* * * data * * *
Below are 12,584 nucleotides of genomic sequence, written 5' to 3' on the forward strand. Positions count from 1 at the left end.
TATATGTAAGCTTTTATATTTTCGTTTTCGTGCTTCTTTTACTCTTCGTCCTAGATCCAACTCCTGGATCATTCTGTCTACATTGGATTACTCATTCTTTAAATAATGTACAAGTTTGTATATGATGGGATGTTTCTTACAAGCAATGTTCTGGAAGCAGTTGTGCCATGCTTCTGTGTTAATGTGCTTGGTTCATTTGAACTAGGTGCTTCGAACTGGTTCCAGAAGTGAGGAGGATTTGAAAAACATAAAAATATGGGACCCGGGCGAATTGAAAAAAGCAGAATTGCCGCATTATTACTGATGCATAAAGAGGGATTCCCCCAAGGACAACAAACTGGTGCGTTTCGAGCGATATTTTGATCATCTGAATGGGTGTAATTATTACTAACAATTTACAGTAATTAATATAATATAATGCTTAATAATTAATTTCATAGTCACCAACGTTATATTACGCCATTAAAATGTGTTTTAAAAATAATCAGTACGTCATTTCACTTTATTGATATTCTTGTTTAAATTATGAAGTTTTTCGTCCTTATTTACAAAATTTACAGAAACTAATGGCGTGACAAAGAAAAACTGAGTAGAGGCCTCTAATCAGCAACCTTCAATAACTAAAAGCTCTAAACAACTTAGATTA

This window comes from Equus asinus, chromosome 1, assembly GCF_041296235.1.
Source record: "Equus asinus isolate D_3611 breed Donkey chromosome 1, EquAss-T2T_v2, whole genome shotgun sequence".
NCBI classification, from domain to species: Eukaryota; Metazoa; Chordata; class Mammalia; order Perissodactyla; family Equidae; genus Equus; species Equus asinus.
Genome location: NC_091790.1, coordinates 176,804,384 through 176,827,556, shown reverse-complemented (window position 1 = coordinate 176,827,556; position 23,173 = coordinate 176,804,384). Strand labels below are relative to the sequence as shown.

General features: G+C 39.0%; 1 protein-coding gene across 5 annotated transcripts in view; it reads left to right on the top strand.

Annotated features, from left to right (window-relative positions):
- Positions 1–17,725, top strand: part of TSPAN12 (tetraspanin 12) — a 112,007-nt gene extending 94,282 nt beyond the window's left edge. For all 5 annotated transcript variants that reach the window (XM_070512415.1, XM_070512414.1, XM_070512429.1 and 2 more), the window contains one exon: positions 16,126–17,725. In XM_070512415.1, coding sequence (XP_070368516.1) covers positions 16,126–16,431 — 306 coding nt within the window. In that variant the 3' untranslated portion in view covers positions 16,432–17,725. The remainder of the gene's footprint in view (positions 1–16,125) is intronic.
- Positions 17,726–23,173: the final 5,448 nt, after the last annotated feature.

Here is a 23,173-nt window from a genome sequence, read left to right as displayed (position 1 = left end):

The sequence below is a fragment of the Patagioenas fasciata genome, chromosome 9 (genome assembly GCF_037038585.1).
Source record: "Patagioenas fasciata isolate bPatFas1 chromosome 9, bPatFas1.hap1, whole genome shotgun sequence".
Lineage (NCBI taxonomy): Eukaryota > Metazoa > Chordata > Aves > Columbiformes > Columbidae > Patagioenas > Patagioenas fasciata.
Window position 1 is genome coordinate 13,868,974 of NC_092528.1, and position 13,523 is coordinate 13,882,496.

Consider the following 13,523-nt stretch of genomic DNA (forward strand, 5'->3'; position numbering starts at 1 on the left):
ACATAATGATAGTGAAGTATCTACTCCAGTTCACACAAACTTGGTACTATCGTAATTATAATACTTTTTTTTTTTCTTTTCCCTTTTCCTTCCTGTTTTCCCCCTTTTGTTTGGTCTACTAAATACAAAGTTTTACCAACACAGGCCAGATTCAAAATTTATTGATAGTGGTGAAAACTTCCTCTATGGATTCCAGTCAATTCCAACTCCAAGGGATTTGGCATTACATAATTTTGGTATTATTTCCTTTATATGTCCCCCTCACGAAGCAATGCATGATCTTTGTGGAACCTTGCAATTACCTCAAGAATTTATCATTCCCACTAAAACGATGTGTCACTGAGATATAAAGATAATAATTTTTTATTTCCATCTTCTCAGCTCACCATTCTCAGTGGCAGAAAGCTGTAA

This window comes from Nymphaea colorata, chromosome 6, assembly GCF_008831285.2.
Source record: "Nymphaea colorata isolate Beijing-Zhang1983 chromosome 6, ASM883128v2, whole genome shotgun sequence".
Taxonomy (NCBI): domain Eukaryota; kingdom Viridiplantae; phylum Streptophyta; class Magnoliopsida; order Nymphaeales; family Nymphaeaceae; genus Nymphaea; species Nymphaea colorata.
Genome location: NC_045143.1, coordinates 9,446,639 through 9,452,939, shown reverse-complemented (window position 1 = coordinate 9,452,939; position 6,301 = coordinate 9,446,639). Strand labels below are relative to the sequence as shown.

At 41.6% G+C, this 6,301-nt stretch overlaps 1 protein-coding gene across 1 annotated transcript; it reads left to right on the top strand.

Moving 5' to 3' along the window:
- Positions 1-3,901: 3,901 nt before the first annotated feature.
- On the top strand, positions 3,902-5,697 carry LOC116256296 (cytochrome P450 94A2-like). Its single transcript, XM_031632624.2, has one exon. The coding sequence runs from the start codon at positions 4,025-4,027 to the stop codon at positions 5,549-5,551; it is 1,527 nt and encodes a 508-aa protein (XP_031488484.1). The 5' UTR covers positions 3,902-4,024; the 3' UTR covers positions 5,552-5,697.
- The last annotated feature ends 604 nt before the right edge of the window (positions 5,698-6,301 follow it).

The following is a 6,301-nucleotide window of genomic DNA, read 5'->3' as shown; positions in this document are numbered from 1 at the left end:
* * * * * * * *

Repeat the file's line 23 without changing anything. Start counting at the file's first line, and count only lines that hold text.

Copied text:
Moving 5' to 3' along the window: